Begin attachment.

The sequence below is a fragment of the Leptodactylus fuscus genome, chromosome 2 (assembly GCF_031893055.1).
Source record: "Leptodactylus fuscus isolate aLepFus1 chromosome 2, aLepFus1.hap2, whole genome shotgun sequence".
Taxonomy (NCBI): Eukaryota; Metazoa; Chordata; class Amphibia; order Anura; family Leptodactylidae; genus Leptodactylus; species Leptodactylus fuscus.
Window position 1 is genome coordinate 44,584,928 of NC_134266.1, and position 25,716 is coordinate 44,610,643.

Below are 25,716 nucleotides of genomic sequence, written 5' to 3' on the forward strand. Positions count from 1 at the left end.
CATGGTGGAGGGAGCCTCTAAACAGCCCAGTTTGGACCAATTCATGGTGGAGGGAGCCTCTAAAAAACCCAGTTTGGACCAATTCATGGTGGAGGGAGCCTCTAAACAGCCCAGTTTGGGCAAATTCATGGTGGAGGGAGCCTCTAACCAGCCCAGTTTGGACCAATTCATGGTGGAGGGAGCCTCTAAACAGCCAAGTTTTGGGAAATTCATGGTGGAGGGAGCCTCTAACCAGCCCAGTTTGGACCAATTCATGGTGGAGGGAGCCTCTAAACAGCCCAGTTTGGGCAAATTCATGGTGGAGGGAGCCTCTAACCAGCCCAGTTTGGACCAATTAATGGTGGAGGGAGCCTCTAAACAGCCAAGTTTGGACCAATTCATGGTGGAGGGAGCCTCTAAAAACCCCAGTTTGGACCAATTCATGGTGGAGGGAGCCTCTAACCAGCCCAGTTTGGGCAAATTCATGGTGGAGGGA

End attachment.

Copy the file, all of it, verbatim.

The sequence below is a fragment of the Leptodactylus fuscus genome, chromosome 2 (assembly GCF_031893055.1).
Source record: "Leptodactylus fuscus isolate aLepFus1 chromosome 2, aLepFus1.hap2, whole genome shotgun sequence".
Taxonomy (NCBI): Eukaryota; Metazoa; Chordata; class Amphibia; order Anura; family Leptodactylidae; genus Leptodactylus; species Leptodactylus fuscus.
Window position 1 is genome coordinate 44,584,928 of NC_134266.1, and position 25,716 is coordinate 44,610,643.

Below are 25,716 nucleotides of genomic sequence, written 5' to 3' on the forward strand. Positions count from 1 at the left end.
CATGGTGGAGGGAGCCTCTAAACAGCCCAGTTTGGACCAATTCATGGTGGAGGGAGCCTCTAAAAAACCCAGTTTGGACCAATTCATGGTGGAGGGAGCCTCTAAACAGCCCAGTTTGGGCAAATTCATGGTGGAGGGAGCCTCTAACCAGCCCAGTTTGGACCAATTCATGGTGGAGGGAGCCTCTAAACAGCCAAGTTTTGGGAAATTCATGGTGGAGGGAGCCTCTAACCAGCCCAGTTTGGACCAATTCATGGTGGAGGGAGCCTCTAAACAGCCCAGTTTGGGCAAATTCATGGTGGAGGGAGCCTCTAACCAGCCCAGTTTGGACCAATTAATGGTGGAGGGAGCCTCTAAACAGCCAAGTTTGGACCAATTCATGGTGGAGGGAGCCTCTAAAAACCCCAGTTTGGACCAATTCATGGTGGAGGGAGCCTCTAACCAGCCCAGTTTGGGCAAATTCATGGTGGAGGGA